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The 'Link's Awakening' remake could be the start of something special

Nintendo has a huge library of under-the-radar games that need to be played.
Nathan Ingraham
02.14.19 in AV
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I never beat The Legend of Zelda: Link's Awakening, but not for lack of trying. It's one of my favorite entries in the Zelda series, and I played it over and over as a kid. I got stuck on the same bit every time, one puzzle I couldn't get past. It vexed me for years, but eventually I forgot about it. But now, more than 20 years later, I get another shot at it: Yesterday, Nintendo went deep into its back catalog to show off a remake of Link's Awakening for the Switch. The 1993 title debuted on the Game Boy and changed what we thought Nintendo's humble handheld console was capable of. Indeed, the game was nearly as deep and vast as A Link to the Past on the Super NES.

It's a game that Zelda fans regard as one of the best in the series, and yet it hasn't been shown nearly as much love from Nintendo. Over the years, other essential games like A Link to the Past, Ocarina of Time, Majora's Mask, Wind Waker and Twilight Princess have either been remastered or at the very least made available on Nintendo's various virtual or classic consoles. But Link's Awakening has been largely ignored, until now. That's good news for Zelda fans, and it gives me hope that Nintendo will start mining its vast catalog of older games for other gems that have been largely forgotten.

It looks like Nintendo has done the work necessary to bring Link's Awakening into the 21st century. The company showed off a trailer with a gorgeous retro-modern style that keeps the charm of the original but has far more detail than was possible in 1993. The gameplay itself, though, appears to be unchanged, and that's a good thing. Link's Awakening has a vast overworld to explore, plenty of fun side quests and challenging dungeons, and it introduced new mechanics and weapons to the series (it's the first top-view Zelda game where Link can jump, for example).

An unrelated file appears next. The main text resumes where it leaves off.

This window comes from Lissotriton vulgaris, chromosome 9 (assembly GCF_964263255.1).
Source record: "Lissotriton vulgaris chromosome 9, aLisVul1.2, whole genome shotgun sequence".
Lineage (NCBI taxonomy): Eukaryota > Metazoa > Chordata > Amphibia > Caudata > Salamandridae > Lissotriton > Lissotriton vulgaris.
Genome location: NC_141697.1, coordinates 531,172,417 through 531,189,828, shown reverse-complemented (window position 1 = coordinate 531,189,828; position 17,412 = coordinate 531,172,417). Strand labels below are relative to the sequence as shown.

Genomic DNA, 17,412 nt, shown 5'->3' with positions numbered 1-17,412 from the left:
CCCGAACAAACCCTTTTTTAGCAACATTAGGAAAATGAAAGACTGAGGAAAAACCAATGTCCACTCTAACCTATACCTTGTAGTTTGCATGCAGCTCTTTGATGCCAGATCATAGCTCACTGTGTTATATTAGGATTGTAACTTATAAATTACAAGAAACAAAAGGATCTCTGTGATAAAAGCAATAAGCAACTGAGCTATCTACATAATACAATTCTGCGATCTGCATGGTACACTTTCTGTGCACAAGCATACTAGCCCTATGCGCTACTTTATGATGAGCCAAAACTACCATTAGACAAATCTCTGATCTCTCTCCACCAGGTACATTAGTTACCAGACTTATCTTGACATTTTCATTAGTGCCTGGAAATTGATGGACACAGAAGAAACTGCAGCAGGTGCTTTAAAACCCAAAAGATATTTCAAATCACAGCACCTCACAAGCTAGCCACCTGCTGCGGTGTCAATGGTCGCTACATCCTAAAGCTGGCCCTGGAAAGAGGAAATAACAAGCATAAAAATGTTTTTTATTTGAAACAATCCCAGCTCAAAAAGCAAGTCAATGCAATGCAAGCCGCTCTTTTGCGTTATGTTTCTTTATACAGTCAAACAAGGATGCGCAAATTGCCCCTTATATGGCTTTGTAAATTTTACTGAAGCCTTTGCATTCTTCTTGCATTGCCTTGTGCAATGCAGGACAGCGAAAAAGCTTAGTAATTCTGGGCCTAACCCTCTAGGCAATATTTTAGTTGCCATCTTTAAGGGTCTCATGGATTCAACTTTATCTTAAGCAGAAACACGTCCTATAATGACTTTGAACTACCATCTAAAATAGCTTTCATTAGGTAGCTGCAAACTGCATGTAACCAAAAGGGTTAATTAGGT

If you can't already tell, this is a release I'm very much looking forward to, not only because it's a wonderful game that deserves to be played by as many people as possible but also because of what it could mean for Nintendo's classic-gaming strategy going forward. Thus far, that strategy has been re-releasing the same games every time Nintendo launches a new platform -- people often joke that they've bought and re-bought their favorite games four or five times at this point.

But chances are good that you've either bought Link's Awakening only once or not at all. Nintendo did put the game out on the 3DS virtual console, but this year's lavish remake is certainly a more exciting prospect for people who've never tried it before.

I'm hoping that Nintendo continues looking for more under-the-radar options to give the Link's Awakening treatment to: The company has a vast library of wonderful games, but it often feels like Nintendo is stuck on the same franchises and titles. Thus far, Nintendo's back catalog releases for the Switch have been Wii U games that didn't get the attention they deserved, something the company should definitely keep doing. But older games have largely been limited to NES games available through the Switch's online service. There are only 33 titles there currently, and most of them are pretty well-trodden options.

Link's Awakening certainly doesn't fit that description, and it made me start dreaming of other games from that era that deserve more attention. Super Mario Land 2: 6 Golden Coins is another Game Boy title I'd love to give another shot, particularly if Nintendo upgraded the graphics. If you grew up with Nintendo's early consoles, you probably have your own beloved game you've almost forgotten about that deserves a replay. And if you're a bit younger and never had a Game Boy or a Super NES, know that there are plenty of games worth your time beyond what's on the SNES Classic. I'm hoping that Link's Awakening is just the first in a series of semi-forgotten but classic games that Nintendo brings into the 21st century.


Video
Presenter: Dana Wollman
Script: Michael Morris
Script Editor: Terrence O'Brien
Camera: Kiel Perez
Editor: Chris Schodt
Producer: Michael Morris

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